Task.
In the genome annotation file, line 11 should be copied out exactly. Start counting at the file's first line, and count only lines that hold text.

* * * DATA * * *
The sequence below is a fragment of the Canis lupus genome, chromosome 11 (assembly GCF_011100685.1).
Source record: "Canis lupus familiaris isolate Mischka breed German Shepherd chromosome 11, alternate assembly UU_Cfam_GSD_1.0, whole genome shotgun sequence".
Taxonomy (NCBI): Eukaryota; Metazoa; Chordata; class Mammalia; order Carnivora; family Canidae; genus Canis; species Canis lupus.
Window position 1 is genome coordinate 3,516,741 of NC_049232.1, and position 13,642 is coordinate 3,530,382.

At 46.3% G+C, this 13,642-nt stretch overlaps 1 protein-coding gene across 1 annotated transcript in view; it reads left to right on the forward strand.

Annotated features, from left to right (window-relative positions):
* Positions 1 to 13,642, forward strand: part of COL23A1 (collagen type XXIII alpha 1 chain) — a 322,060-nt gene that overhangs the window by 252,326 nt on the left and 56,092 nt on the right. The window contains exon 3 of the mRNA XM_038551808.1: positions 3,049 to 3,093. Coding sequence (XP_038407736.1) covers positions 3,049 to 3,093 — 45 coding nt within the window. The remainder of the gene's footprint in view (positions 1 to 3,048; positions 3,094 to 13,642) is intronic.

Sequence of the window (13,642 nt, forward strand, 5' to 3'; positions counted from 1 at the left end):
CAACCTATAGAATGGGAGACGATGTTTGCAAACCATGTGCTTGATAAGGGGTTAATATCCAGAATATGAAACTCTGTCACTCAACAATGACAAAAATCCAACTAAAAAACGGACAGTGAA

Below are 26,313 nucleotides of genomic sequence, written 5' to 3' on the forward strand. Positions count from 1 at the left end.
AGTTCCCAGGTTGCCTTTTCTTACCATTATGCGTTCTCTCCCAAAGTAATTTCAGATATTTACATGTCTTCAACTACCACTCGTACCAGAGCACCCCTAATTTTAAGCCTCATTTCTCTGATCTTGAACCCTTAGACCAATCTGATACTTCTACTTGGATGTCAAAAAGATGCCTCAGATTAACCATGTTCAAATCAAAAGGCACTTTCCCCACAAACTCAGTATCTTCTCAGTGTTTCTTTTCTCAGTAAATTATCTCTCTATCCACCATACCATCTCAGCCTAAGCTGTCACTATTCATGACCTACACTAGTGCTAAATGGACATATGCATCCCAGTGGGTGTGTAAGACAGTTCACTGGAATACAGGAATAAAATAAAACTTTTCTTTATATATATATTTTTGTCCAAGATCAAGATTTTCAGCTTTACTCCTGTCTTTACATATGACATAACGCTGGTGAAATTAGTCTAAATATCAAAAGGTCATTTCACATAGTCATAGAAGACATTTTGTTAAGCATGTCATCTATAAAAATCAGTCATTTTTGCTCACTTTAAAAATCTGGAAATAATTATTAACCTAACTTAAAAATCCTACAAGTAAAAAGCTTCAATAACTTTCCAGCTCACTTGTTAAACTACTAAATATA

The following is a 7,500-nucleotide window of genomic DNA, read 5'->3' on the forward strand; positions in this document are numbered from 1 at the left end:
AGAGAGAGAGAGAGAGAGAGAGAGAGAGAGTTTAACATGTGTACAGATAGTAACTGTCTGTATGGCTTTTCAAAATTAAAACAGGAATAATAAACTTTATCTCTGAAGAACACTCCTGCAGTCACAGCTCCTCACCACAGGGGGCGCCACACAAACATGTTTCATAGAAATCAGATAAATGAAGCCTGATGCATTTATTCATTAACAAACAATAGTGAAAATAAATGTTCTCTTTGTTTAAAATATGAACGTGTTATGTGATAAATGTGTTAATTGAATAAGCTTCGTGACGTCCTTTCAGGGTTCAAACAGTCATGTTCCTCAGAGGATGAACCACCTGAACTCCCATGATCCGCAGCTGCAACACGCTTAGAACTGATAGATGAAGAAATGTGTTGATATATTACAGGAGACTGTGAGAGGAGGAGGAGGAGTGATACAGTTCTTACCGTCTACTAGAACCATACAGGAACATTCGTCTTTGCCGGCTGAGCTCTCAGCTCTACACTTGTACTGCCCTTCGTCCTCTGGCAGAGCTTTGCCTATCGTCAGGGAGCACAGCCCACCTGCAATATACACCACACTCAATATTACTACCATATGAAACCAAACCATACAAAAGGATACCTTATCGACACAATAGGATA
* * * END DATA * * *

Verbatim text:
AGTTCCCAGGTTGCCTTTTCTTACCATTATGCGTTCTCTCCCAAAGTAATTTCAGATATTTACATGTCTTCAACTACCACTCGTACCAGAGCACCCCTAATTTTAAGCCTCATTTCTCTGATCTTGAACCCTTAGACCAATCTGATACTTCTACTTGGATGTCAAAAAGATGCCTCAGATTAACCATGTTCAAATCAAAAGGCACTTTCCCCACAAACTCAGTATCTTCTCAGTGTTTCTTTTCTCAGTAAATTATCTCTCTATCCACCATACCATCTCAGCCTAAGCTGTCACTATTCATGACCTACACTAGTGCTAAATGGACATATGCATCCCAGTGGGTGTGTAAGACAGTTCACTGGAATACAGGAATAAAATAAAACTTTTCTTTATATATATATTTTTGTCCAAGATCAAGATTTTCAGCTTTACTCCTGTCTTTACATATGACATAACGCTGGTGAAATTAGTCTAAATATCAAAAGGTCATTTCACATAGTCATAGAAGACATTTTGTTAAGCATGTCATCTATAAAAATCAGTCATTTTTGCTCACTTTAAAAATCTGGAAATAATTATTAACCTAACTTAAAAATCCTACAAGTAAAAAGCTTCAATAACTTTCCAGCTCACTTGTTAAACTACTAAATATA